In everything we do, pregnant or not, risk vs benefit is a consideration. When it comes to doing work overhead during pregnancy, that still holds true. Now, I was once told an old wive’s tale (aka superstition) that you can’t lift overhead AT ALL during pregnancy because it will cause the umbilical cord to wrap around the baby’s neck. Wowzer…that is a lot of pressure to put on a mama. The good news is, that has zero backing by science!
What are the risks of lifting overhead while pregnant?
The main concern with lifting overhead during pregnancy is if there is more going on and you shouldn’t exercise in general (spotting/bleeding, rupture of membranes, onset of labor, acute illness, complete placenta previa).
The second concern is for the pressure that working overhead may have on the abdominal wall (aka, will it cause a diastasis?). If you dump your core into your abdomen during overhead movements, it is possible to increase diastasis but lifting overhead does not mean you will develop a diastasis. See the video below for a better understanding of what it means to dump into your core and to learn how to lift overhead without adding pressure to the abdomen.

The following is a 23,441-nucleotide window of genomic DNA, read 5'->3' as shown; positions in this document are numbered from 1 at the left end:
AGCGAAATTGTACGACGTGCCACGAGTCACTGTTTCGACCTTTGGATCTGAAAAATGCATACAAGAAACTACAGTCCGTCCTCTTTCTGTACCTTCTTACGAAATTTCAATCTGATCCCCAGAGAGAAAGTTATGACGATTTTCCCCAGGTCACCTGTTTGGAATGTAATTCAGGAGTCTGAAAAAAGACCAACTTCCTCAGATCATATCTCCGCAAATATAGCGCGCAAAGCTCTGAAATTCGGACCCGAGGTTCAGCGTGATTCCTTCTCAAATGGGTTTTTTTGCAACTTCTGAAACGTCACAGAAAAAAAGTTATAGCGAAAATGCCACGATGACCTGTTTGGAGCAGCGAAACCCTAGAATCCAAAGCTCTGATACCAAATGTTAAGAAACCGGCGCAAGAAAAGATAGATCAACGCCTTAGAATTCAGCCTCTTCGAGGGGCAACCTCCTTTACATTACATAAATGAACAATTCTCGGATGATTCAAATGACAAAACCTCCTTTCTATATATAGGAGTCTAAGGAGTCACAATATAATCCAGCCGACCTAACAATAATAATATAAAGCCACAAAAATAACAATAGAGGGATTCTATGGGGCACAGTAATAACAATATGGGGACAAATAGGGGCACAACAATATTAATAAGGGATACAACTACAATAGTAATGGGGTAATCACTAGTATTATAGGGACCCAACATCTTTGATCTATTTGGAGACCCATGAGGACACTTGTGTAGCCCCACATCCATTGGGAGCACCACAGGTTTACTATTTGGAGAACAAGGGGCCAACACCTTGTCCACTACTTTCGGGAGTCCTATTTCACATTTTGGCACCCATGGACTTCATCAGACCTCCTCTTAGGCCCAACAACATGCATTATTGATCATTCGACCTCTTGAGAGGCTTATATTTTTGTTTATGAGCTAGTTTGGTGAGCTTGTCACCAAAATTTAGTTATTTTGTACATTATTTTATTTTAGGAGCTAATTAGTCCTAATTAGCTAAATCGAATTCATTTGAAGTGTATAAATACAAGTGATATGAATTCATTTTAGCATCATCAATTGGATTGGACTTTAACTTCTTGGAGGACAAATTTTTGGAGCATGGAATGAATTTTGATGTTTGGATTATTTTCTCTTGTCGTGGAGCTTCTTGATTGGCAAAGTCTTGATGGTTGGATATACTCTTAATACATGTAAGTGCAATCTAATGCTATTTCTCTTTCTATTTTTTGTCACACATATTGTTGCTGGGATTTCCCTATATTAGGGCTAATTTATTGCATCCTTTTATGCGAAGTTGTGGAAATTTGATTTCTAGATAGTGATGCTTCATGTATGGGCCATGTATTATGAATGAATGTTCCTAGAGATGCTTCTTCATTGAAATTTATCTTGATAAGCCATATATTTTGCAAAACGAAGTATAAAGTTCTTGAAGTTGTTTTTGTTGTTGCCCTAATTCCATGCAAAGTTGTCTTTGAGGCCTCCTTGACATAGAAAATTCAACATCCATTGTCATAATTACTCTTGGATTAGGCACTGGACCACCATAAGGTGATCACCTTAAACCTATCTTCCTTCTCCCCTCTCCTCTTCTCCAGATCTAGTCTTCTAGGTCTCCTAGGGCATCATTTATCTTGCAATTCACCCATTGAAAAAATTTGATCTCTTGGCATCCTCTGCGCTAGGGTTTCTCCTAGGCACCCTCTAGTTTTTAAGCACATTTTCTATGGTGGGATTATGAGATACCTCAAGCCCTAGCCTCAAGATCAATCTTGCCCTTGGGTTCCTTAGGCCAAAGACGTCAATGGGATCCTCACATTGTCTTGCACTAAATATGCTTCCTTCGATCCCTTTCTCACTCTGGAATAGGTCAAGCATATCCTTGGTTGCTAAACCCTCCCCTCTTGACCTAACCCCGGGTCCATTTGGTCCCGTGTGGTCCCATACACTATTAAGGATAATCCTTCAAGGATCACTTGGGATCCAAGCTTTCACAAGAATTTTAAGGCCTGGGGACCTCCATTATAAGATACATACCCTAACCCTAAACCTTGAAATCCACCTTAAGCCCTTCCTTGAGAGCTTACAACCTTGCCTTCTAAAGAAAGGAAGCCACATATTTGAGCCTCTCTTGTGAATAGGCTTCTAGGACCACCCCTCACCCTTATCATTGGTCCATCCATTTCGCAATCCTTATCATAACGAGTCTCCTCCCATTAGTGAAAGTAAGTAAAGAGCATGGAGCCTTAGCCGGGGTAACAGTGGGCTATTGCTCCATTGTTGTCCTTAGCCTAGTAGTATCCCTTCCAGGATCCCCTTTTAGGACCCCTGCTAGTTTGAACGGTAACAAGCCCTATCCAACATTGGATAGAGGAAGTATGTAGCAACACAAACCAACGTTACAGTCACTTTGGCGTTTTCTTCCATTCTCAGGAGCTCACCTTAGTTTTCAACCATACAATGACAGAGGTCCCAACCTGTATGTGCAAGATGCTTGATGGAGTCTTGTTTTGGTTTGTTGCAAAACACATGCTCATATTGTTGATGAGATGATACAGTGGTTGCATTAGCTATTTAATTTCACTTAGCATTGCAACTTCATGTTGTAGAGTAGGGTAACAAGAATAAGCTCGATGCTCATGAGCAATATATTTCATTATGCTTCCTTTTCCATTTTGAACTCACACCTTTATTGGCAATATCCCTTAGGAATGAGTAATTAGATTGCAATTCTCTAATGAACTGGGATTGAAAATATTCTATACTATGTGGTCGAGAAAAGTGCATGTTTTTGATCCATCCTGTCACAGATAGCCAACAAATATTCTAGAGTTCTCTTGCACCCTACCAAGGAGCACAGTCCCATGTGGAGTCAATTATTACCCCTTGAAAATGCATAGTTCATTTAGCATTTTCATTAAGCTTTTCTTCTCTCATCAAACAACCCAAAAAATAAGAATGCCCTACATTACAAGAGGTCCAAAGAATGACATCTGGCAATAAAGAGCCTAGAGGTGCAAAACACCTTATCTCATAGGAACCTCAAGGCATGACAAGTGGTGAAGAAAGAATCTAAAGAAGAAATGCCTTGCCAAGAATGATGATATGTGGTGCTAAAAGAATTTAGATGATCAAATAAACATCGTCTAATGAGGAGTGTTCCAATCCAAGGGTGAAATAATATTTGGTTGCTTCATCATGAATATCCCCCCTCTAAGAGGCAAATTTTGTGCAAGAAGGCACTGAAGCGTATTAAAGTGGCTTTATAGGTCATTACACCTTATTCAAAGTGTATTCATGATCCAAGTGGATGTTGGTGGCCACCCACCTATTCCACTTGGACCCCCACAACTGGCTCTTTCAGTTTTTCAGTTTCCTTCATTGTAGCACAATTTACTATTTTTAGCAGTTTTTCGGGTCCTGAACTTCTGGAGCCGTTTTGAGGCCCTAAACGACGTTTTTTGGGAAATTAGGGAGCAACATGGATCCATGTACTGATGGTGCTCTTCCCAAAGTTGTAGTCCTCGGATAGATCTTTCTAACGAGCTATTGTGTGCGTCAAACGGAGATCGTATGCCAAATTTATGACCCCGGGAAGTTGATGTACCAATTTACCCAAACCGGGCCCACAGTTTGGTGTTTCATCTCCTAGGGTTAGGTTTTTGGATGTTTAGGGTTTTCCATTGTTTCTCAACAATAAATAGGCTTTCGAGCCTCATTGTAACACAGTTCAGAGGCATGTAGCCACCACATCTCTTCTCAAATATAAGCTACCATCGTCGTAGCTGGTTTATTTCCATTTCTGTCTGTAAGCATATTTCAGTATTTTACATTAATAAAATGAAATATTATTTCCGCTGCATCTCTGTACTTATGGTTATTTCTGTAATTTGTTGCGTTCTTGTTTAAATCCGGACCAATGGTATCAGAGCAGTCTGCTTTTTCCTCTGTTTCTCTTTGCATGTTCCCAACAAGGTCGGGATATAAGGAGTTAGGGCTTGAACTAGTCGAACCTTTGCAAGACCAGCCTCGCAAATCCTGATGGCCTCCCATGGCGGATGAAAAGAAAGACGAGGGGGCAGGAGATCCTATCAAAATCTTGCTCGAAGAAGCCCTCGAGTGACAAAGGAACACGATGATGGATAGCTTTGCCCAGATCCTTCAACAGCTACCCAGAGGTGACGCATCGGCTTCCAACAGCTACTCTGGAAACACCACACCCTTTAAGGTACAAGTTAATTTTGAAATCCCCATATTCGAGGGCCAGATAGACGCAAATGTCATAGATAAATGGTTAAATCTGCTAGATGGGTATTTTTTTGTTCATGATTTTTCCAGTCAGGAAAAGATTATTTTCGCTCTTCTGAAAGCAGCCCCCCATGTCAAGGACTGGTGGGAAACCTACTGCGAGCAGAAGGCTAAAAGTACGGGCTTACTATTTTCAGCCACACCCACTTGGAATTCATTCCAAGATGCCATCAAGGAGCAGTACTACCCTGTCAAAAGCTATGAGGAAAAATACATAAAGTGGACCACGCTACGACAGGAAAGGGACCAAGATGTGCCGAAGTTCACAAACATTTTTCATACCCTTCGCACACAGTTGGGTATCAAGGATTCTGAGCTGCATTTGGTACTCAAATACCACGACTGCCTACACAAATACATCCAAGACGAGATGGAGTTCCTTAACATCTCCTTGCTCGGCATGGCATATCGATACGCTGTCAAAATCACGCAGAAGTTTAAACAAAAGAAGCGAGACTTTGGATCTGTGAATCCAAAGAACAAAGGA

What are the benefits of lifting overhead?
You can continue to live life. That sounds a tad bit extreme but if we limited all overhead movements for many that means no longer being able to reach basic household items. Those towels are on the top shelf? Welp, I guess you can’t dry off. My coffee mugs are on the top shelf and that would just result in Dr. Cranky-Pants if I didn’t have my daily cup of joe.
Beyond living life, working overhead with proper movement can actually help stabilize the shoulder joint. Moms frequently have shoulder, upper back and neck pain after the baby is born and they are spending their days staring at their adorable newborns. Continuing to work overhead can help keep those areas both stable and mobile. The one caveat is if you are used to lifting heavy in the gym. It’s important to make sure your form is spot-on because we don’t want to risk dropping the barbell on the belly. It’s also generally recommended to decrease weight to 70% 1RM in 2nd trimester and 50% in 3rd trimester.
Lifting your arms over your head while pregnant, a how-to:
Check out the video below for how to lift to maintain appropriate form and not add increased pressure on the abdomen. And as always, don’t forget to breathe! ;)
Join Dr. Lauren for a free 15-minute Healthy mama consult to help create a personalized plan for moving or lifting during pregnancy or postpartum.